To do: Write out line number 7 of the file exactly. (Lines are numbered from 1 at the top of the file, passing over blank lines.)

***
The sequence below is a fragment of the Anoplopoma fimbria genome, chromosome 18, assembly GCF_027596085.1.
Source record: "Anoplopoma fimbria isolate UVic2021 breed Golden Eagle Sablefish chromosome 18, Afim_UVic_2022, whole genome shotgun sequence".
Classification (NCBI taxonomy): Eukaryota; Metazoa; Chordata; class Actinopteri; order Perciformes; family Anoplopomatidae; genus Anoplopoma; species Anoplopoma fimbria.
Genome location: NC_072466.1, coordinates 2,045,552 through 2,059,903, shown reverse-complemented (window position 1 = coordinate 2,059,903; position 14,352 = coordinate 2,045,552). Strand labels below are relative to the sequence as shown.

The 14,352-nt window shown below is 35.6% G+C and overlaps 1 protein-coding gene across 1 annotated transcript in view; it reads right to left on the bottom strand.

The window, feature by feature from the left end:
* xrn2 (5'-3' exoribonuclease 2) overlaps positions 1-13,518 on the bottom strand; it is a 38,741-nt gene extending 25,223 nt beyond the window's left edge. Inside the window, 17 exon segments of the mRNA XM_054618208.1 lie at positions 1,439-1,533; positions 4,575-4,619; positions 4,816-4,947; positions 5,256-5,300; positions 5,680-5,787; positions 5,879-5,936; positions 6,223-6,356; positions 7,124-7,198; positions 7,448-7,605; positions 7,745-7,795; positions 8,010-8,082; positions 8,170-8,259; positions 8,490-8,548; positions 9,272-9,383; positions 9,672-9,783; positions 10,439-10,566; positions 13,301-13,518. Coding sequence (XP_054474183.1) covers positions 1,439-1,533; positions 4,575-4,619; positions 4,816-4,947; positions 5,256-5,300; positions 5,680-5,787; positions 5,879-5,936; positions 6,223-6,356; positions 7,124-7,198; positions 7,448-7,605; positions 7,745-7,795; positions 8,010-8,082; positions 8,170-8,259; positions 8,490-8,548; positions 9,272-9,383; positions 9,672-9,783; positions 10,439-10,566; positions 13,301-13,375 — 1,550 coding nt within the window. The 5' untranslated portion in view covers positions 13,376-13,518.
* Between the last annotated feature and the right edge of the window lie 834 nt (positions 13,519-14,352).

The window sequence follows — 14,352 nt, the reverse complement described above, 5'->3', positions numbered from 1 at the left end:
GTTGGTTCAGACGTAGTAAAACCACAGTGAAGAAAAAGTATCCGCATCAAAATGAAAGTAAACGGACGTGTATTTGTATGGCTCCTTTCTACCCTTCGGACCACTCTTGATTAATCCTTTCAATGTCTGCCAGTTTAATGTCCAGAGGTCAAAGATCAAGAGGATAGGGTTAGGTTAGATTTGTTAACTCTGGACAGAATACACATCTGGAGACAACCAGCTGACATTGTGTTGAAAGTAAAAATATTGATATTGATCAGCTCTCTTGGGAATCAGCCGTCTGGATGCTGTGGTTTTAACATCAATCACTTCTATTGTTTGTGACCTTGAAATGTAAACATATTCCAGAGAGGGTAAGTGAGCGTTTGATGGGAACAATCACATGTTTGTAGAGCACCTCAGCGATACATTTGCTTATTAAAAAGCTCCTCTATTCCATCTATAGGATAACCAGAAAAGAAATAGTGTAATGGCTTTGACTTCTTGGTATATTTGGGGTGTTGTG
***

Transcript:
* xrn2 (5'-3' exoribonuclease 2) overlaps positions 1-13,518 on the bottom strand; it is a 38,741-nt gene extending 25,223 nt beyond the window's left edge. Inside the window, 17 exon segments of the mRNA XM_054618208.1 lie at positions 1,439-1,533; positions 4,575-4,619; positions 4,816-4,947; positions 5,256-5,300; positions 5,680-5,787; positions 5,879-5,936; positions 6,223-6,356; positions 7,124-7,198; positions 7,448-7,605; positions 7,745-7,795; positions 8,010-8,082; positions 8,170-8,259; positions 8,490-8,548; positions 9,272-9,383; positions 9,672-9,783; positions 10,439-10,566; positions 13,301-13,518. Coding sequence (XP_054474183.1) covers positions 1,439-1,533; positions 4,575-4,619; positions 4,816-4,947; positions 5,256-5,300; positions 5,680-5,787; positions 5,879-5,936; positions 6,223-6,356; positions 7,124-7,198; positions 7,448-7,605; positions 7,745-7,795; positions 8,010-8,082; positions 8,170-8,259; positions 8,490-8,548; positions 9,272-9,383; positions 9,672-9,783; positions 10,439-10,566; positions 13,301-13,375 — 1,550 coding nt within the window. The 5' untranslated portion in view covers positions 13,376-13,518.